The Enemy of My Enemy is My Friend
By Alan Caruba
September 8, 2014
Given all the mutations that the Middle East has gone through thanks to the emergence of al Qaeda during the resistance to the Soviet takeover of Afghanistan, watching what is occurring now with an even more fanatical group calling itself the Islamic State (ISIS) and proclaiming itself the new caliphate, would be almost comical if it weren’t so lethal and so feared.
The closest thing to a caliphate has been the assertion of al Saud, the royal family that runs Saudi Arabia who has long claimed to be the protector of Islam’s two most holy sites, Mecca and Medina, and of the true form of its expression, the strict Wahhabi interpretation. Were it not for its oil, the royals would have had to live off the earnings from the hajj, the visit to Mecca that all Muslims are required to make at least once in their lifetime.
The Saudis, despite having at least 250 U.S. and British advanced fighter aircraft, have typically avoided engaging in combat; the type that will be required to destroy ISIS. Instead, it gave $100 million to the United Nations Counter-Terrorism Center, but the latest news is that al Qaeda linked Syrian rebels from the Nusra Front battled U.N. military peacekeepers encamped on the Golan Heights on August 30, forcing some to escape to Israel.
The United Nations is useless to effect any change in the Middle East if for no other reason than it is largely controlled by a cartel of Middle Eastern nations. Its peacekeeping role and its ability to deter wars are hardly notable.
Oil made the Middle East’s despots and monarchs wealthy, but the despots have been removed in Egypt, Libya, and Tunisia, while Syria’s has been engaged in what started as a civil war and became a magnet for the group that broke away from al Qaeda, espousing an even more fanatical interpretation of Islam.
Now Middle Eastern nations that have been enemies, like Saudi Arabia and Iran—one Arab, the other Persian, one Sunni, the other Shiite—have found themselves equally threatened.
This common enemy has caused other relationships to alter. Turkey which has been in conflict with the Kurds remained silent with Syrian Kurdish militias helped rescue the Yazidis who were driven from their homes by ISIS. Al Qaeda’s Syrian component, the Nustra Front, now finds itself at war with ISIS.
Even the Egyptians found themselves on the same side of a battle with Hamas as the Israelis, destroying many of the tunnels built from their nation into Gaza and rocket sites. They now share a distrust of the United States.
Indeed, the United States is virtually without any friends left in the Middle East, at least at the level that previously existed. This is entirely the result of Barack Obama’s astonishing talent for picking the wrong side in events there.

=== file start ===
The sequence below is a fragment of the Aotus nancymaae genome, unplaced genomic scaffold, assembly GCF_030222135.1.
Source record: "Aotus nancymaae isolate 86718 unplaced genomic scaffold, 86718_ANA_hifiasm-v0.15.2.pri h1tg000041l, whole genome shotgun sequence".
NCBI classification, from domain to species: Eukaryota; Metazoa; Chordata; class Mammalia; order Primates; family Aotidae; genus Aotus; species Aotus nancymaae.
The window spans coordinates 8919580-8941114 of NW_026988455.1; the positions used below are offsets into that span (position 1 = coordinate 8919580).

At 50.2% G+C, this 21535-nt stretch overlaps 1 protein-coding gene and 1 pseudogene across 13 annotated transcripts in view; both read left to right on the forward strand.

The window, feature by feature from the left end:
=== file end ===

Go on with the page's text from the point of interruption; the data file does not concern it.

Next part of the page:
His criticism of Israel defending itself against thousands of rockets from Hamas in Gaza has eroded what friendship existed after his criticism of its settlements and rude treatment of its Prime Minister. The Egyptians were offended by his support for the Muslim Brotherhood that took over after Mubarak was deposed. The Brotherhood was so dictatorial and so awful a military coup was required to remove its leader and it is now banned in Egypt.
Iraq is responsible for its own problems, having put a Shiite fanatic in charge as its prime minister along with its refusal to permit a contingent of American troops to remain. Now, unless the new prime minister—the choice of both Saudi Arabia and Iran—can unify what’s left of its government and work with the U.S. to destroy the Islamic State, Iraq could cease to exist along with Syria.
Other players in the region include the Gulf States of Qatar, a supporter of ISIS; Bahrain, and the United Arab Emirates, Kuwait, and Oman. The UAE recently joined with Egypt to conduct air strikes in Libya on armed Islamic terrorist groups there. Reports of the attacks were sketchy at best. Libya has been in turmoil since its dictator was deposed in 2011.
The Islamic State has been able to do what no previous entity ever had. It has united the many different nations in the Middle East, each of which is responding in typical Arab fashion, in what it deems its own best interest while studiously avoiding direct military engagement with it. Iran, however, has put troops into Iraq to fight it. At some point Arabs will have to, but Saudi Arabia and all the others continue to wait for the United States to increase its involvement. The same can be said of Europe.
That is likely to be a long wait because Barack Obama is the most confrontation-adverse President to have ever held the office and the only one who has ever had warm feelings for Islam.
Alan Caruba is an American public relations counselor and freelance writer who is a frequent critic of environmentalism, Islam and research on global warming. In the late 1970s Caruba founded the PR firm The Caruba Organization, and in 1990, the National Anxiety Center, which identifies itself as "a clearinghouse for information about 'scare campaigns' designed to influence public policy and opinion" on such subjects as global warming, ozone depletion and DDT.